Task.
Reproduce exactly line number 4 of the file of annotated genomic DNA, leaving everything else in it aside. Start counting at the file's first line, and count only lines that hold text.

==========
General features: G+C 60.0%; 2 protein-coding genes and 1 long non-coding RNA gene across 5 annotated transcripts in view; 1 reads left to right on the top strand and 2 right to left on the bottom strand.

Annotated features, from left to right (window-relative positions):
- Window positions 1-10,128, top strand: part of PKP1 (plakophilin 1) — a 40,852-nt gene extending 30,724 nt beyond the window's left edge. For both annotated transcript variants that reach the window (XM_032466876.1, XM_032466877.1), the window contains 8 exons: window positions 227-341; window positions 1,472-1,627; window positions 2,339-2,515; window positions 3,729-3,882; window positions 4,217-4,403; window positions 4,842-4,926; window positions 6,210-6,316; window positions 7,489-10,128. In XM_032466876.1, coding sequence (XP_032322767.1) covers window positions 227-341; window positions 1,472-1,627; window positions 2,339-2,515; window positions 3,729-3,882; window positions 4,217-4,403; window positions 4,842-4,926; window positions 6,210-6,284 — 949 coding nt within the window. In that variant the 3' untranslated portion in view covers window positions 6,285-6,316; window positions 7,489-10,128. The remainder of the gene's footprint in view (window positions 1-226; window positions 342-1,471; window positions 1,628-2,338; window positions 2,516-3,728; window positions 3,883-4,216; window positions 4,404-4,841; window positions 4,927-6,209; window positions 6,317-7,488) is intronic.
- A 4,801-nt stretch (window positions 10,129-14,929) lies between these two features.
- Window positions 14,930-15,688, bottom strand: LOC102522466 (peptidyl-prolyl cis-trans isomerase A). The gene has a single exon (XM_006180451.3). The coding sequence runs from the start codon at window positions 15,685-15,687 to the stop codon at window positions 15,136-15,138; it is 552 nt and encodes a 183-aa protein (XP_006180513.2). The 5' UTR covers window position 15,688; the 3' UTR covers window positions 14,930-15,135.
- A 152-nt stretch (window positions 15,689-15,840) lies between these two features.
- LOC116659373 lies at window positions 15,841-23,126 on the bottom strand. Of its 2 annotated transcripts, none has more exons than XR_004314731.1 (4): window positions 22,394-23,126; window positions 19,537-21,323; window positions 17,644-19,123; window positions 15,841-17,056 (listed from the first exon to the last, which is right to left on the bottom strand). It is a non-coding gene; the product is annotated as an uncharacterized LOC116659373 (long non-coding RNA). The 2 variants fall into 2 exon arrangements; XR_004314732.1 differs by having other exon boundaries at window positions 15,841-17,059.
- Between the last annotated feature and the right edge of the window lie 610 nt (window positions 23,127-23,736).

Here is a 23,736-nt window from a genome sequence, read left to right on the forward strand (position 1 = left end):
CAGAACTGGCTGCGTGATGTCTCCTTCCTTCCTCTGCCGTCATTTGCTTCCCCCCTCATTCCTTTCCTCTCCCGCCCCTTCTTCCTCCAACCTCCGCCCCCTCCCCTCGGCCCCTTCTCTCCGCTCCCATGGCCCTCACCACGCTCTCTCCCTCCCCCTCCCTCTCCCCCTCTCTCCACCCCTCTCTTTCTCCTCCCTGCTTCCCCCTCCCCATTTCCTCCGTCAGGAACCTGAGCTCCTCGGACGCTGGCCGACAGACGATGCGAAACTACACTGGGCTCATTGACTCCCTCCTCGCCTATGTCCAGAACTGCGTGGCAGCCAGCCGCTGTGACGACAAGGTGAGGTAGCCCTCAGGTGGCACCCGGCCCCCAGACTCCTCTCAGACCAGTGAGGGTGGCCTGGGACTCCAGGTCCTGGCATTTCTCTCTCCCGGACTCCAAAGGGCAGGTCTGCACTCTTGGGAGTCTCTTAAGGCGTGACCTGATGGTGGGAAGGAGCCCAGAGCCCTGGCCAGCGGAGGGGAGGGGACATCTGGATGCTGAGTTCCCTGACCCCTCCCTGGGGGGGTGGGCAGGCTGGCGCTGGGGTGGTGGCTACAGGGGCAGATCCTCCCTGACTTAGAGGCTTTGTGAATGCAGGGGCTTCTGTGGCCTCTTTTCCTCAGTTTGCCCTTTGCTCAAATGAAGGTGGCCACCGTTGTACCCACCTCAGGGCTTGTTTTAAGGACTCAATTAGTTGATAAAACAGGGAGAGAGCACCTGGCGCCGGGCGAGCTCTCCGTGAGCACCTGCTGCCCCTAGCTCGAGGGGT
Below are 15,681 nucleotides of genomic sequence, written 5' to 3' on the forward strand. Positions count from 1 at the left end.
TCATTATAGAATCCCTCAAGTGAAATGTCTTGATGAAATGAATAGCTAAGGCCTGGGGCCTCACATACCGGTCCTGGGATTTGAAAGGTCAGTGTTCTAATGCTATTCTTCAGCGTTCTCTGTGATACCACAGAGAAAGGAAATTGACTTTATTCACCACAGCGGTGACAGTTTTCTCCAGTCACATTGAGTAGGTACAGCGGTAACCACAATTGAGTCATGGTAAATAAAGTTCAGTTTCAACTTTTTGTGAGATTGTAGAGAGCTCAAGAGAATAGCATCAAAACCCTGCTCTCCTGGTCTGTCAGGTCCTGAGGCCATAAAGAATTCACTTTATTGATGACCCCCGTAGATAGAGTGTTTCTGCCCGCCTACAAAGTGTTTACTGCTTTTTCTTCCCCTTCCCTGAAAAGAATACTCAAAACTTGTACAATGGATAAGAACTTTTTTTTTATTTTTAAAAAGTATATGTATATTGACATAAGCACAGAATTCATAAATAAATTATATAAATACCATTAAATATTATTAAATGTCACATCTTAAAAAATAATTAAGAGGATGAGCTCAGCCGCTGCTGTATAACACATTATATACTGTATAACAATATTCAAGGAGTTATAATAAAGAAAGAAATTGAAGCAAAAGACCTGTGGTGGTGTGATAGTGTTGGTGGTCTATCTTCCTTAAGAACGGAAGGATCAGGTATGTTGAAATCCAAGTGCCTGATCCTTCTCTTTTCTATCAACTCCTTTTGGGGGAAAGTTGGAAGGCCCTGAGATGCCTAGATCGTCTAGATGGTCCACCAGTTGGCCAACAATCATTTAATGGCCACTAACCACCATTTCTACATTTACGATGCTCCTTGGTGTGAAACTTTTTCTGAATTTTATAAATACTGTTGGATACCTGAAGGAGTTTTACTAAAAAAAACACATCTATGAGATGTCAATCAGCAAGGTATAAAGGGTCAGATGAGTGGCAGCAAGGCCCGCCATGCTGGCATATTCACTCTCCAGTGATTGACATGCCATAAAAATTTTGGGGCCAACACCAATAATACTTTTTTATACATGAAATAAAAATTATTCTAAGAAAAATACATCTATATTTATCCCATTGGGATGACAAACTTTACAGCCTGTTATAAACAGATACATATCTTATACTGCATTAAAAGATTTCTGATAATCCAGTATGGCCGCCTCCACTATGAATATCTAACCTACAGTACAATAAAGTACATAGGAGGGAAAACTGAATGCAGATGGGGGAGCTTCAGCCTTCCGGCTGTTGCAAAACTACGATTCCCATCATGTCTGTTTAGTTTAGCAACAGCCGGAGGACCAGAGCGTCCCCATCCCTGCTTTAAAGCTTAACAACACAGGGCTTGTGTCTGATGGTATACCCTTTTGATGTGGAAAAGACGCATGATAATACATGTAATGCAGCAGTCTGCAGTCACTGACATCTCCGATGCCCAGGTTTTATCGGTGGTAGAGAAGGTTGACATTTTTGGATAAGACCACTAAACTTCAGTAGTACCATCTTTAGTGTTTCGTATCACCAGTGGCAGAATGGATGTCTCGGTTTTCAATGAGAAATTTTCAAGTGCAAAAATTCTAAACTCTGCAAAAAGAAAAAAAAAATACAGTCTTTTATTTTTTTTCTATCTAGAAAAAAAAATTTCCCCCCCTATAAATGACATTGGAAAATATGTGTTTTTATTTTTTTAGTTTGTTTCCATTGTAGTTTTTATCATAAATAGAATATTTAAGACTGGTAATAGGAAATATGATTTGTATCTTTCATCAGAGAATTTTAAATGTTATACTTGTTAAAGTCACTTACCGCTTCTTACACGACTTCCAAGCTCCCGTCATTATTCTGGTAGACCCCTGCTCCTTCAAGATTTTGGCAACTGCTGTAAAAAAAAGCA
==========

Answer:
- A 4,801-nt stretch (window positions 10,129-14,929) lies between these two features.